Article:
No Time To Floss? Consider The Time That You’ll Invest If You Don’t

If you seldom floss your teeth, you might have many reasons for avoiding this important oral care task. One of the most common reasons for failing to floss is the amount of time that it takes; the American Dental Association notes that 55% of people who aren't daily flossers skip flossing because they believe that it's too time-consuming. There's little doubt that flossing takes some time, and it can also take time to get into the habit of flossing daily. If you're of the mindset that you don't have time to floss, consider how you might have to spend your time if you don't change your ways.

Constantly Freshening Your Breath

One of the chief benefits of daily flossing is the removal of bacteria to promote healthier gums. When your gums aren't healthy because of a surplus of bacteria, bleeding won't be your only concern. You'll also notice that your breath isn't very fresh. It's possible that you might be aware of your own breath, or maybe your loved ones tell you. When you have bad breath, it's reasonable to expect that you'll spend more time constantly trying to keep your breath fresh than you'd spend flossing. Between buying gum, using mouthwash, keeping hydrated, and other tactics, you're better off dealing with the problem at the source by flossing.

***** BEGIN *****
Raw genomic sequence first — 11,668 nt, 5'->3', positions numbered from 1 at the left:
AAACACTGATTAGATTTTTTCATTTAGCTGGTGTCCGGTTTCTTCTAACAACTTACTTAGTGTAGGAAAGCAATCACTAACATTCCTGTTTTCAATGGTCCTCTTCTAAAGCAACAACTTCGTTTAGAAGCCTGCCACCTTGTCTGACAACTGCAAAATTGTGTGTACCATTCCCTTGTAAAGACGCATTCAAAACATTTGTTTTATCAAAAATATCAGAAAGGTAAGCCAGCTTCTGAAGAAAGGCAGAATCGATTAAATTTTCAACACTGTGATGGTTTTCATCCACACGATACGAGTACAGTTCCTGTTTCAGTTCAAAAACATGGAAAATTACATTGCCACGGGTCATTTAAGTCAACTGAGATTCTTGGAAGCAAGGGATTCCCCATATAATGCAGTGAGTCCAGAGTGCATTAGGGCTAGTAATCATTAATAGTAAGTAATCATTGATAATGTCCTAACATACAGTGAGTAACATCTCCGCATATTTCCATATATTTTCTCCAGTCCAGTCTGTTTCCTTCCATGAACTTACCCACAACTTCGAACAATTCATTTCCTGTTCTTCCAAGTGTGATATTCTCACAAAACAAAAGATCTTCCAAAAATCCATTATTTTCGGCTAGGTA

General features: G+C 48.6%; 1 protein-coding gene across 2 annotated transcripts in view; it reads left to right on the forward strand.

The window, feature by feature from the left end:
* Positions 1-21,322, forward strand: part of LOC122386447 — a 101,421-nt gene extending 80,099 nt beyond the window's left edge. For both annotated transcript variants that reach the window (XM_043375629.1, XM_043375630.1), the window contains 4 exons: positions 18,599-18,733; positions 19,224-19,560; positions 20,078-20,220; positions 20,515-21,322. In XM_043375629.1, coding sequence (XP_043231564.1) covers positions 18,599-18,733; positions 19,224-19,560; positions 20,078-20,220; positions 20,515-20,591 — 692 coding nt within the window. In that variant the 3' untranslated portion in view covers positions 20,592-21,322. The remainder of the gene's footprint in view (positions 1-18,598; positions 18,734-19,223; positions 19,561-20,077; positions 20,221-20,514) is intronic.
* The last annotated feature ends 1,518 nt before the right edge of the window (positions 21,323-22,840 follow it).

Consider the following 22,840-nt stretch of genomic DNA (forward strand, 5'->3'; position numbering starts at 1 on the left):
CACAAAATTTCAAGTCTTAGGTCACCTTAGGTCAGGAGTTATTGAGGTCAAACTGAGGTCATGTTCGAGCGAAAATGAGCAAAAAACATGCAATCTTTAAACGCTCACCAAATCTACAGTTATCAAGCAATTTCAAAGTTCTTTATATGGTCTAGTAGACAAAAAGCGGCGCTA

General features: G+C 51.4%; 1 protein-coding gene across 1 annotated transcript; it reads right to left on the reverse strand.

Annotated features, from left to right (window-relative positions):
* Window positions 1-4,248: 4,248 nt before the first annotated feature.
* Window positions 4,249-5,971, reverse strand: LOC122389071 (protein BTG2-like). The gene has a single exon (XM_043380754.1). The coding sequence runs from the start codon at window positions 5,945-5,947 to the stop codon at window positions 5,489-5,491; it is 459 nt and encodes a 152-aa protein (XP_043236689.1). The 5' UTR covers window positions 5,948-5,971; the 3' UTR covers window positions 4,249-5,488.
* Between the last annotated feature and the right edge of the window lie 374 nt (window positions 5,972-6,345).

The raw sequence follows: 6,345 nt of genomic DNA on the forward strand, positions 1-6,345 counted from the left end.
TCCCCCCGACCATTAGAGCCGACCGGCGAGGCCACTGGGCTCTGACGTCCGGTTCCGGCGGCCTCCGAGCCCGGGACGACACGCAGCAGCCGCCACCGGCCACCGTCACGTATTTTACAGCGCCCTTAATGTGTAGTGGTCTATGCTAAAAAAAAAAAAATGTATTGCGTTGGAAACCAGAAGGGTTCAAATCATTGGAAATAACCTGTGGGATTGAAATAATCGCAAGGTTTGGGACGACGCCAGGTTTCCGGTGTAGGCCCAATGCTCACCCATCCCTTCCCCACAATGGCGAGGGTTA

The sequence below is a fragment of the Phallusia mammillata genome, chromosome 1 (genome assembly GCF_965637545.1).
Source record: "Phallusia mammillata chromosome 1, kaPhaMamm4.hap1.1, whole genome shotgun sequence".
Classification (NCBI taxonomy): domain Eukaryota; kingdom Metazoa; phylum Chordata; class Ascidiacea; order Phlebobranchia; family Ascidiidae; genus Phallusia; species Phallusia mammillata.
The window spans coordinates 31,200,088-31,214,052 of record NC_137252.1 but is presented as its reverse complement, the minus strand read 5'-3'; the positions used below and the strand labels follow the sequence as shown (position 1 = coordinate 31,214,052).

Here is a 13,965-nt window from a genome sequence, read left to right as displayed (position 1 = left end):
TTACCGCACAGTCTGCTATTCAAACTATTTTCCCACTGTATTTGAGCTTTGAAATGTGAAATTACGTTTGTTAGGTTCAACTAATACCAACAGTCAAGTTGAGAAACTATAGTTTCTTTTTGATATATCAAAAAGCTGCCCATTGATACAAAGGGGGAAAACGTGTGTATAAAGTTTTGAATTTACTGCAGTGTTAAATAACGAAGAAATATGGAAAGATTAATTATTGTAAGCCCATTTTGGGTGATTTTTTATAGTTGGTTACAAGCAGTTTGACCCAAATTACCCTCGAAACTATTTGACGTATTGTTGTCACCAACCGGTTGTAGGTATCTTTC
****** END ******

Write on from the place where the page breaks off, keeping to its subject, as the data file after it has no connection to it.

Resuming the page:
Devoting More Time To Brushing

If you're conscientious about the health of your mouth, despite not flossing regularly, you might know that it's important to be a little more vigilant when you brush. Instead of brushing your teeth in a matter of minutes like most people, you might spend more time brushing your teeth carefully and even scrubbing your gums in an effort to reduce the bacteria in your mouth. Doing so can be useful, but it's not a proper alternative to flossing — and can end up taking longer than it would take for you to floss.

Spending More Time At The Dentist

There's little doubt that if you don't floss for an extended period of time, it will lead to longer and more frequent dental visits. When you make flossing part of your overall good oral care regimen, your once- or twice-annual cleanings should be quick and easy. When you don't floss, however, your dental hygienist will have to work harder to remove tartar that is built up along your gums and between your teeth. You may also be at a higher risk of cavities, which can further extend the length of your dental visits.

For more information, contact a dental office like Carpenter Dental today.